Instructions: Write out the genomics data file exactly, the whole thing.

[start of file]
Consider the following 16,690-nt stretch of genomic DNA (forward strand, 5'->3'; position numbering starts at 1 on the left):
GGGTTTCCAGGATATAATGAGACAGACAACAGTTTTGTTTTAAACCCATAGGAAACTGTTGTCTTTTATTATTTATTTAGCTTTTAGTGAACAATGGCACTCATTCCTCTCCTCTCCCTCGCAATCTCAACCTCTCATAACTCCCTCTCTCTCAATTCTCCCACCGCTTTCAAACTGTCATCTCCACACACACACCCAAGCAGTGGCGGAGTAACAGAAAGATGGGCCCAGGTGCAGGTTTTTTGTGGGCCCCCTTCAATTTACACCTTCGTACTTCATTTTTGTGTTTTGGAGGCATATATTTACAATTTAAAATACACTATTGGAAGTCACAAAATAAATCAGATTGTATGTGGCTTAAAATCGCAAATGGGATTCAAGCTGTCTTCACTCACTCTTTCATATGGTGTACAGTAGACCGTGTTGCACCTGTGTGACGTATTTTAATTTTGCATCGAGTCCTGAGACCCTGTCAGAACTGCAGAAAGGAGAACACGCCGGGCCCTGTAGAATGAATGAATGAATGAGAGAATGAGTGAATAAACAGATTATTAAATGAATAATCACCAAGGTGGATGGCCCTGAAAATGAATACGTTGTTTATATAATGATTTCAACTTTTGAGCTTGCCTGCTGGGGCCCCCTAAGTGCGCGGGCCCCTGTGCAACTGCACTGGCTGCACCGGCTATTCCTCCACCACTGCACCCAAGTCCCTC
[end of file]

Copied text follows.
Consider the following 16,690-nt stretch of genomic DNA (forward strand, 5'->3'; position numbering starts at 1 on the left):
GGGTTTCCAGGATATAATGAGACAGACAACAGTTTTGTTTTAAACCCATAGGAAACTGTTGTCTTTTATTATTTATTTAGCTTTTAGTGAACAATGGCACTCATTCCTCTCCTCTCCCTCGCAATCTCAACCTCTCATAACTCCCTCTCTCTCAATTCTCCCACCGCTTTCAAACTGTCATCTCCACACACACACCCAAGCAGTGGCGGAGTAACAGAAAGATGGGCCCAGGTGCAGGTTTTTTGTGGGCCCCCTTCAATTTACACCTTCGTACTTCATTTTTGTGTTTTGGAGGCATATATTTACAATTTAAAATACACTATTGGAAGTCACAAAATAAATCAGATTGTATGTGGCTTAAAATCGCAAATGGGATTCAAGCTGTCTTCACTCACTCTTTCATATGGTGTACAGTAGACCGTGTTGCACCTGTGTGACGTATTTTAATTTTGCATCGAGTCCTGAGACCCTGTCAGAACTGCAGAAAGGAGAACACGCCGGGCCCTGTAGAATGAATGAATGAATGAGAGAATGAGTGAATAAACAGATTATTAAATGAATAATCACCAAGGTGGATGGCCCTGAAAATGAATACGTTGTTTATATAATGATTTCAACTTTTGAGCTTGCCTGCTGGGGCCCCCTAAGTGCGCGGGCCCCTGTGCAACTGCACTGGCTGCACCGGCTATTCCTCCACCACTGCACCCAAGTCCCTC